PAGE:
2014-05-22

How to Facilitate a Great Daily Scrum (Scrum Master skills series)

Welcome back to the Scrum Master Skills Series! In part 1, I shared my notes on how to facilitate a great Sprint Planning session. Here, in part 2, I share my notes on ho to facilitate a great Daily Scrum. Enjoy!

Intro

  • Facilitate: to make facile, to make easy. That’s your job as facilitator.
  • Create an experience. Design the experience. Want the team to feel positive? Design a positive experience.
  • Begin with, “The purpose of this meeting is …”
  • Make it a Visual Meeting. Use a kanban board, Post-Its or Stattys or EcoStatics, paper, and pens. 
  • Make it a human meeting. Use your bodies and your voices, and make eye contact.
  • Use a Time Timer.
  • Read the Scrum Guide. As Scrum Master, you’re expected to know Scrum. The Scrum Guide is your guide.

Daily Scrum

  • Set a recurring appointment series--the same time and place every day. Make it easy for people to attend.
  • Get it done in 15 minutes--or less! The time box is 15 minutes. That's 1 minute per person, followed by 5-10 minutes for the team to adapt. 
  • Read the Scrum Guide. Do what it says. Use the three questions in it.
  • Make it a physical meeting. Use a kanban board. Ask Development Team members to touch the Post-It Note for each activity they discuss, and to physically move their Post-It Note to its new column on the kanban board.
  • The first question, "What did I do yesterday that helped the Development Team meet the Sprint Goal?", helps with Student Syndrome: there’s peer pressure to get stuff done every day, not just every sprint.
  • The third question, "Do I see an impediment that prevents me or the team from meeting the Sprint Goal", is a form of Ask For Help. Encourage team members to ask each other for help--ask them, “Do you need help from anyone on that?” You might even think of the first two questions as warm-ups for this one, the most important question.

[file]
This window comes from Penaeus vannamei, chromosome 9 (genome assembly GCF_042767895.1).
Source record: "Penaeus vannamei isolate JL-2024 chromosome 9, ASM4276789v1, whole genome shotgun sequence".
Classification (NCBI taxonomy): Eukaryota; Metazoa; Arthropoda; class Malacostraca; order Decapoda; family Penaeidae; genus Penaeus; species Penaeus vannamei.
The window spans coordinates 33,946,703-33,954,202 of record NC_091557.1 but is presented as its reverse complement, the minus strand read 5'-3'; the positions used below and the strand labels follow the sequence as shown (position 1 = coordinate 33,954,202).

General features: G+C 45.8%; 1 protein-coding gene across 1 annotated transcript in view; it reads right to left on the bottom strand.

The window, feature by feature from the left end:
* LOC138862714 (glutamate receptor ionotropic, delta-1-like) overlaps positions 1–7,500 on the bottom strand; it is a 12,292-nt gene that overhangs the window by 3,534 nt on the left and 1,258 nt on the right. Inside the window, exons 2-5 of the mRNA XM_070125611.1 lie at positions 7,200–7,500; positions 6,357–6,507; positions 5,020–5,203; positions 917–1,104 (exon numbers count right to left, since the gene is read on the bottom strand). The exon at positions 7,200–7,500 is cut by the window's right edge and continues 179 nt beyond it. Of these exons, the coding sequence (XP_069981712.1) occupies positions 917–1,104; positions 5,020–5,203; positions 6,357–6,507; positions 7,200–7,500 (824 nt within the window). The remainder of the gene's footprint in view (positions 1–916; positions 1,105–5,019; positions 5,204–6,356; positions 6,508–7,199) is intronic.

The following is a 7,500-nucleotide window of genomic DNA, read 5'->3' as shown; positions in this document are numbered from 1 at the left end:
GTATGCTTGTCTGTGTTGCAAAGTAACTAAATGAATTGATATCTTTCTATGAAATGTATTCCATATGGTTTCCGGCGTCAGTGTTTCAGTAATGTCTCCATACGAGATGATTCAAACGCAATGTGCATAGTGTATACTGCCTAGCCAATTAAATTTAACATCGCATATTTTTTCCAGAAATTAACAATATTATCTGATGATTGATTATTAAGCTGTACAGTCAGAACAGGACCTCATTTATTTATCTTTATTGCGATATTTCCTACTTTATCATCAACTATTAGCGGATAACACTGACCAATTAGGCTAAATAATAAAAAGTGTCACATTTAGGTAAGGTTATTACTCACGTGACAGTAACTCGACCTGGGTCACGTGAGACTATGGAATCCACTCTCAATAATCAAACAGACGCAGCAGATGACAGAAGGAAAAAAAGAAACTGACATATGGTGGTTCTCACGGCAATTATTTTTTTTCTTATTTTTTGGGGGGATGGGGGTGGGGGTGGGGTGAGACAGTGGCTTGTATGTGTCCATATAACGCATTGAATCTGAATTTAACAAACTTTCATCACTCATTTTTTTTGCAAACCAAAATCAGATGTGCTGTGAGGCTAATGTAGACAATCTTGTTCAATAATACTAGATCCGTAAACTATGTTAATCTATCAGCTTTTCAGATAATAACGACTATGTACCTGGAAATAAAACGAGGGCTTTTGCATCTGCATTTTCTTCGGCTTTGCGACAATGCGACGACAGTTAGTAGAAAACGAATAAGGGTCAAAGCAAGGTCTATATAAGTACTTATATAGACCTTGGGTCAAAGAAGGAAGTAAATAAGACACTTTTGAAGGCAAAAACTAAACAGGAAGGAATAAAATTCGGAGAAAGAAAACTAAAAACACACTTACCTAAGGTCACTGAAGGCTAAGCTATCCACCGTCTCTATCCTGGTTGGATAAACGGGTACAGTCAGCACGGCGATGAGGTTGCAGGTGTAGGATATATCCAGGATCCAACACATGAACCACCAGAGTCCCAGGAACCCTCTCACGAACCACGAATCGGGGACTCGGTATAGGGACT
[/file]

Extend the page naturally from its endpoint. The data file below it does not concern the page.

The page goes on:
• Try: Really facilitate! Keep the team focused. 
  • Try: If some team members are remote, attending by voice, call on people by name 
  • Try: Scrum Masters observe each other and play Perfection Game  
  • Practice every day!
  • Try: Use a burndown chart that you drew in Excel or by hand. Tape it to the wall. 
  • Avoid: Electronic tools during the Daily Scrum. VersionOne and Rally slow you down. You can only go as fast as the tool, which isn’t fast enough for people-speed.
  • Try: Don't call on people. They aren't reporting to you. They are reporting to each other. Honor the principle that they are self organized.  
  • Try: Don’t say anything. There’s limited conversation bandwidth. The more of it you use, the less information shared amongst team members.
  • Try: A talking stick. Or at least, “Hang on, one conversation at a time.”
  • Avoid: Free form discussions. 
  • Avoid: “We can take it offline.” Oftentimes, that’s a euphemism for, this conversation has no value, and we’ll drop it now, and we won’t remember to get back to it later.
  • Try: Use a Parking Lot to log important conversation topics to discuss after the Daily Scrum, with whomever is interested in those topics. 
  • Try: Track impediments on a kanban board 
  • Try: Let the team do it--only prompt them if they need it. It’s the team’s meeting, not yours. Let them report to each other
  • Try: Show up late, see whether they started the meeting without you. Remind them that it’s their meeting and they should start without you--we start on time, every time.
  • Try: Invite your Product Owner. It’s a great way to make sure your PO isn’t surprised at the end of the Sprint.
  • Avoid: Dismissing people early because they said their piece. Don’t optimize for the individual’s time. Optimize for the team’s overall success.
  • Avoid: “We’ll skip you.” My NVC reaction: Anger! Your skipped me! Try: Let me take a turn; being respectful of the team’s time, I’ll probably say, “Pass”.

Activity

  • Practice a Daily Scrum: answer the 3 questions
  • Update the task board on the wall
  • Update the burndown chart on the wall


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